El Paso res­i­dents to Trump: Don’t speak for us

The Buffalo News - - WASHINGTON NEWS - By Si­mon Romero

EL PASO, Texas – Ahead of Pres­i­dent Trump’s sched­uled rally in this West Texas city aimed at build­ing sup­port for his pro­posed wall on the bor­der with Mex­ico, people from across the ide­o­log­i­cal spec­trum in El Paso had a mes­sage for him on Sun­day: Don’t speak for us.

“The pres­i­dent is just wrong about the wall and wrong about El Paso,” said Jon Barela, a life­long Repub­li­can and chief ex­ec­u­tive of the Border­plex Al­liance, an or­ga­ni­za­tion pro­mot­ing eco­nomic de­vel­op­ment in a cross-bor­der in­dus­trial hub with a com­bined pop­u­la­tion of more than 2.7 mil­lion, tak­ing in the cities of El Paso, Ci­u­dad Juarez and Las Cruces.

Barela dis­puted Trump’s widely dis­cred­ited as­ser­tion that bor­der fenc­ing had cut vi­o­lent crime in El Paso, point­ing to FBI data show­ing that the city has ranked for decades among the safest ur­ban ar­eas its size in the United States – long be­fore U.S. au­thor­i­ties started build­ing some fenc­ing along the bor­der about a decade ago.

“As a fis­cally con­ser­va­tive Repub­li­can, I just don’t un­der­stand how spend­ing $25 bil­lion on a wall with lim­ited ef­fec­tive­ness is a good idea,” Barela said in an in­ter­view. “Mex­ico is an eco­nomic and strate­gic ally of the United States, and an an­ti­quated ef­fort to place a bar­rier be­tween us just won’t work.”

Dee Margo, the Repub­li­can mayor of El Paso, voiced sim­i­lar crit­i­cism of Trump’s de­scrip­tion of El Paso, in his State of the Union ad­dress, as “one of the na­tion’s most dan­ger­ous cities” be­fore the bar­rier went up on the bor­der. Rep. Veron­ica Es­co­bar, a Demo­crat re­cently elected to Con­gress to rep­re­sent El Paso, is ask­ing Trump to apol­o­gize and meet with mi­grant fam­i­lies seek­ing asy­lum in the United States.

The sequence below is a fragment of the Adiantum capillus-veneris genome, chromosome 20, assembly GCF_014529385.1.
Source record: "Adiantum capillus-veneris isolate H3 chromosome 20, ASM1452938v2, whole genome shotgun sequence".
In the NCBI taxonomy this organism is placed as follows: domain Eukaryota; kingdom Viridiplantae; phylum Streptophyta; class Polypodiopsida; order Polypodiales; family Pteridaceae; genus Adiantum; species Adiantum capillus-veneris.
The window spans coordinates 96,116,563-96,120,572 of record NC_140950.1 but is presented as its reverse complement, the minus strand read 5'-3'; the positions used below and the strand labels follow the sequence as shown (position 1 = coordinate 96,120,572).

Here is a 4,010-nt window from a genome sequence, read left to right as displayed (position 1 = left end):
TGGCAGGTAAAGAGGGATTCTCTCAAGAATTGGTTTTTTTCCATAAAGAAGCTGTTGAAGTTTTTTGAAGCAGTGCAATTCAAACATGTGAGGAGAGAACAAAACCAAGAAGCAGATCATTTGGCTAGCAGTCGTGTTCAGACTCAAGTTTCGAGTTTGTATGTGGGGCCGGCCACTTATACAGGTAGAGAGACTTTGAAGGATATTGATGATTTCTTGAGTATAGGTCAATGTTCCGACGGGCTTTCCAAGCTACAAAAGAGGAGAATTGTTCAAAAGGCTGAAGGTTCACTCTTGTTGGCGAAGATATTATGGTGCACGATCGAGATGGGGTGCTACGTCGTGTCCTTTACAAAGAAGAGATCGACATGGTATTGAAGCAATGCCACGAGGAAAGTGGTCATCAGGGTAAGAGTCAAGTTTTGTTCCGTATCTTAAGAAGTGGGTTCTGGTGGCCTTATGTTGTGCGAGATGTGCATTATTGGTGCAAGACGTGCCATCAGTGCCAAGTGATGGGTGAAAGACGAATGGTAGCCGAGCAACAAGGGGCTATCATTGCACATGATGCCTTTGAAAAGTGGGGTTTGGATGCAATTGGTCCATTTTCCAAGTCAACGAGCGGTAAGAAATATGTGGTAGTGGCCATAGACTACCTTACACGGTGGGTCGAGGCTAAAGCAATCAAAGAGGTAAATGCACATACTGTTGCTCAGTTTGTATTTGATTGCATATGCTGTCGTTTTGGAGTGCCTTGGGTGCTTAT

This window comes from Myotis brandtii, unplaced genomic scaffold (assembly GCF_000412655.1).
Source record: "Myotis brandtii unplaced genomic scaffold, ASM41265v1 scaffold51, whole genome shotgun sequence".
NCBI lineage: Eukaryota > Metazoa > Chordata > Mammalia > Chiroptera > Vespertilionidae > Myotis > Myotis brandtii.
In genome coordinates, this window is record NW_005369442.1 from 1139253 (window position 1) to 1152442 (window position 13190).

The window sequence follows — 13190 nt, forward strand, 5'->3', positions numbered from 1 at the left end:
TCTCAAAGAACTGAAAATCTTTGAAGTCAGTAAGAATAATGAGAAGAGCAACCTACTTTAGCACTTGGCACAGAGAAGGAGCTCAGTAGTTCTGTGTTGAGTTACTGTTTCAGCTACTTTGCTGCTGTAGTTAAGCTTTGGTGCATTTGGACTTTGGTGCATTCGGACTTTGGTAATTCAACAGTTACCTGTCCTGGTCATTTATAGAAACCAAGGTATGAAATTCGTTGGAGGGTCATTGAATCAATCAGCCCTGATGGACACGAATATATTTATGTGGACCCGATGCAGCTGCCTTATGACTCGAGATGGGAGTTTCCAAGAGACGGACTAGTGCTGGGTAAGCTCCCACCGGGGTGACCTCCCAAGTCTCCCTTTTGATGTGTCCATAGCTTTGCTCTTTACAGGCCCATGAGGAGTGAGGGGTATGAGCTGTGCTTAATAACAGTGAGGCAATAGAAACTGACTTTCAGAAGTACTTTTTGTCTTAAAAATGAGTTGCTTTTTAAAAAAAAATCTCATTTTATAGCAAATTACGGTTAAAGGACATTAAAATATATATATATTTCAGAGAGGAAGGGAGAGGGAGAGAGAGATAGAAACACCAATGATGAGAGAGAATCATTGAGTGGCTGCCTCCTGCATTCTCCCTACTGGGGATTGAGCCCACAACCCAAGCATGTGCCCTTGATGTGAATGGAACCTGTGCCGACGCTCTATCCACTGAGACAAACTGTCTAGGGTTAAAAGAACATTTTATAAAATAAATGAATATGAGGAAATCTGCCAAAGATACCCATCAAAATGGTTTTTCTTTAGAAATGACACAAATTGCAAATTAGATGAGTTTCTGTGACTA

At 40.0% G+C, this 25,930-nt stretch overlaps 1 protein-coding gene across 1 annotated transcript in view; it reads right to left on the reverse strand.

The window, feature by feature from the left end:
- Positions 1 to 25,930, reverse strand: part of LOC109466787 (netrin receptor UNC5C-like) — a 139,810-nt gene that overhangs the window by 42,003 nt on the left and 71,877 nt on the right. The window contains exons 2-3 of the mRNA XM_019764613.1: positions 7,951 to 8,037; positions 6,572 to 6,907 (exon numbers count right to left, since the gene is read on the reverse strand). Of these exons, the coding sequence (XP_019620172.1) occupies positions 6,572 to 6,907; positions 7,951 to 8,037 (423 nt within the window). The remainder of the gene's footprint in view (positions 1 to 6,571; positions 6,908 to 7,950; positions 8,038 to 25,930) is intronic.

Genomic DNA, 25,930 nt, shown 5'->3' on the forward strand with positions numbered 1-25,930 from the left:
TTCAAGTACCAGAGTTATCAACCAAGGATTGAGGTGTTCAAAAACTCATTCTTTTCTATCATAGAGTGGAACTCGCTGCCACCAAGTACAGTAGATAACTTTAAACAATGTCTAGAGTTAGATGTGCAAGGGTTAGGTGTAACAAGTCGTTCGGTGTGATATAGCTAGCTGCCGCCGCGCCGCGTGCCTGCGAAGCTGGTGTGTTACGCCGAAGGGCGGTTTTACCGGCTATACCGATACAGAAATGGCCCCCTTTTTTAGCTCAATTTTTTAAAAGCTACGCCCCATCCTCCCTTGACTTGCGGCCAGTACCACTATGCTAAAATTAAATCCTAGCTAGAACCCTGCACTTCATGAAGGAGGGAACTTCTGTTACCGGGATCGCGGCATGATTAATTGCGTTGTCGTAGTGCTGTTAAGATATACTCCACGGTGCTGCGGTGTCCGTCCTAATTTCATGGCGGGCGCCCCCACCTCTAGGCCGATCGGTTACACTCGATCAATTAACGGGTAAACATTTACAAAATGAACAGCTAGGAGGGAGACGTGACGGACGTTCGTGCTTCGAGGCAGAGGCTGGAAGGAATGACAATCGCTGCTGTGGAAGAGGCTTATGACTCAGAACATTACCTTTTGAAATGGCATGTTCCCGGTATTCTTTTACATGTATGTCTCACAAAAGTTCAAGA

The ten­sion sur­round­ing Trump’s planned visit to El Paso to­day is re­veal­ing po­lit­i­cal fis­sures. A Demo­cratic bas­tion in a state where Repub­li­cans have long wielded dom­i­nance in statewide pol­i­tics, El Paso is also home to Beto O’Rourke, the for­mer lo­cal con­gress­man who is a star of the Demo­cratic Party and a po­ten­tial chal­lenger to Trump in the 2020 pres­i­den­tial elec­tion.

At the same time Trump is sched­uled to speak be­fore about 6,000 people at the El Paso County Coli­seum, O’Rourke will speak at another rally a mile away. O’Rourke said in an es­say on Medium that Trump “will prom­ise a wall and will re­peat his lies about the dan­gers that im­mi­grants pose.”

El Paso, where His­pan­ics ac­count for about 80 per­cent of the pop­u­la­tion, was al­ready hos­tile ground for Trump. In the 2016 elec­tion, he took only about 26 per­cent of the vote in El Paso County. Still, some of his sup­port­ers in the city re­main ea­ger to hear what Trump has to say.

“I’d like to see a wall go up along the en­tire bor­der,” said Joshua As­cen­cio, 21, a cavalry scout in the U.S. Army who has plans to be­come an agent with the Bor­der Pa­trol when he leaves the mil­i­tary. As­cen­cio said he was look­ing for­ward to Trump’s rally.

Still, for many oth­ers in this city of im­mi­grants the mere idea of Trump com­ing to El Paso to pro­mote his ad­min­is­tra­tion’s crack­down on im­mi­gra­tion raises hack­les.

“The pres­i­dent of the United States is, dis­grace­fully, noth­ing more than a racist,” said Mayra Cabral, 37, an im­mi­grant who grew up across the bor­der in Ci­u­dad Juarez and now cleans ta­bles at a res­tau­rant in El Paso, where she has lived for the past 19 years af­ter mar­ry­ing a U.S. cit­i­zen.

Cabral laughed out loud when asked about Trump’s claims that His­panic im­mi­grants bring crime to the United States. She said El Paso is nor­mally so calm that it’s “bor­ing here some­times.” Cabral added that she and her fam­ily were not get­ting way­laid by talk of the pres­i­dent’s visit; on Satur­day night, they hosted a quincean­era for her 15-year-old daugh­ter at­tended by about 300 people.

“I was able to do this for my daugh­ter be­cause I work at a job that people born in the United States won’t do,” Cabral said. “Trump likes to call us crim­i­nals, but what about all the Amer­i­cans in the coun­try who com­mit vi­o­lent crimes? Why doesn’t he talk about them for once?”

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